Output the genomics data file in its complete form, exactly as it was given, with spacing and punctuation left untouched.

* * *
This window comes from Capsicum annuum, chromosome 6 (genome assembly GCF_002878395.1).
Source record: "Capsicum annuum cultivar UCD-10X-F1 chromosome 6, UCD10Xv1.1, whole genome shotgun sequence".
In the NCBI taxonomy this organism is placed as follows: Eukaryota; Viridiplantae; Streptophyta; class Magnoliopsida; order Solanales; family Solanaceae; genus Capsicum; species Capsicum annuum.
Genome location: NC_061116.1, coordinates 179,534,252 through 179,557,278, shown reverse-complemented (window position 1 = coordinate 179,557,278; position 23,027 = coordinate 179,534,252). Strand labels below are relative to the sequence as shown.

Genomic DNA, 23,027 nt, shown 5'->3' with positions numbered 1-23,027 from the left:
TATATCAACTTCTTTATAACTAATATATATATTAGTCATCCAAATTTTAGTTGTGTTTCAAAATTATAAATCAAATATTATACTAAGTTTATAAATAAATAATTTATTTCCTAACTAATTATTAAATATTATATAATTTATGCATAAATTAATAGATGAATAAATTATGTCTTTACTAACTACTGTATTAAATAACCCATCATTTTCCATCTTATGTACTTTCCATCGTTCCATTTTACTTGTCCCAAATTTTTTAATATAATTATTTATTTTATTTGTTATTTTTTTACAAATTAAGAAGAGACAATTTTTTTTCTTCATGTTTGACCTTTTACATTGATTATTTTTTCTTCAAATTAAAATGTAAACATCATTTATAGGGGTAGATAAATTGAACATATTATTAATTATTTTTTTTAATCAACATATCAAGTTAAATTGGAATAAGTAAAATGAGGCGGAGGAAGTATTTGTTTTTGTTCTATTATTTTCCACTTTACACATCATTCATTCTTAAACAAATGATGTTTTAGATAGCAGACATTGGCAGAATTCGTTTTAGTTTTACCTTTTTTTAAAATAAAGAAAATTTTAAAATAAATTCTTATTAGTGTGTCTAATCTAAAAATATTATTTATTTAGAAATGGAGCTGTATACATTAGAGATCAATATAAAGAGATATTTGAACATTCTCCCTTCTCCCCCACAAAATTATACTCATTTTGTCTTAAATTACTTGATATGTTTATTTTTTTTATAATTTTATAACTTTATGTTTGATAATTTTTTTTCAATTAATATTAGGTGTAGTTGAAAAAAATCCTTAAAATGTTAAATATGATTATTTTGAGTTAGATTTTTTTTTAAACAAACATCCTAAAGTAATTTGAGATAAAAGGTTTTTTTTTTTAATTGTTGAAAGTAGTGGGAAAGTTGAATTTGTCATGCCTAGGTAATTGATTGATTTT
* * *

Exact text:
This window comes from Capsicum annuum, chromosome 6 (genome assembly GCF_002878395.1).
Source record: "Capsicum annuum cultivar UCD-10X-F1 chromosome 6, UCD10Xv1.1, whole genome shotgun sequence".
In the NCBI taxonomy this organism is placed as follows: Eukaryota; Viridiplantae; Streptophyta; class Magnoliopsida; order Solanales; family Solanaceae; genus Capsicum; species Capsicum annuum.
Genome location: NC_061116.1, coordinates 179,534,252 through 179,557,278, shown reverse-complemented (window position 1 = coordinate 179,557,278; position 23,027 = coordinate 179,534,252). Strand labels below are relative to the sequence as shown.

Genomic DNA, 23,027 nt, shown 5'->3' with positions numbered 1-23,027 from the left:
TATATCAACTTCTTTATAACTAATATATATATTAGTCATCCAAATTTTAGTTGTGTTTCAAAATTATAAATCAAATATTATACTAAGTTTATAAATAAATAATTTATTTCCTAACTAATTATTAAATATTATATAATTTATGCATAAATTAATAGATGAATAAATTATGTCTTTACTAACTACTGTATTAAATAACCCATCATTTTCCATCTTATGTACTTTCCATCGTTCCATTTTACTTGTCCCAAATTTTTTAATATAATTATTTATTTTATTTGTTATTTTTTTACAAATTAAGAAGAGACAATTTTTTTTCTTCATGTTTGACCTTTTACATTGATTATTTTTTCTTCAAATTAAAATGTAAACATCATTTATAGGGGTAGATAAATTGAACATATTATTAATTATTTTTTTTAATCAACATATCAAGTTAAATTGGAATAAGTAAAATGAGGCGGAGGAAGTATTTGTTTTTGTTCTATTATTTTCCACTTTACACATCATTCATTCTTAAACAAATGATGTTTTAGATAGCAGACATTGGCAGAATTCGTTTTAGTTTTACCTTTTTTTAAAATAAAGAAAATTTTAAAATAAATTCTTATTAGTGTGTCTAATCTAAAAATATTATTTATTTAGAAATGGAGCTGTATACATTAGAGATCAATATAAAGAGATATTTGAACATTCTCCCTTCTCCCCCACAAAATTATACTCATTTTGTCTTAAATTACTTGATATGTTTATTTTTTTTATAATTTTATAACTTTATGTTTGATAATTTTTTTTCAATTAATATTAGGTGTAGTTGAAAAAAATCCTTAAAATGTTAAATATGATTATTTTGAGTTAGATTTTTTTTTAAACAAACATCCTAAAGTAATTTGAGATAAAAGGTTTTTTTTTTTAATTGTTGAAAGTAGTGGGAAAGTTGAATTTGTCATGCCTAGGTAATTGATTGATTTT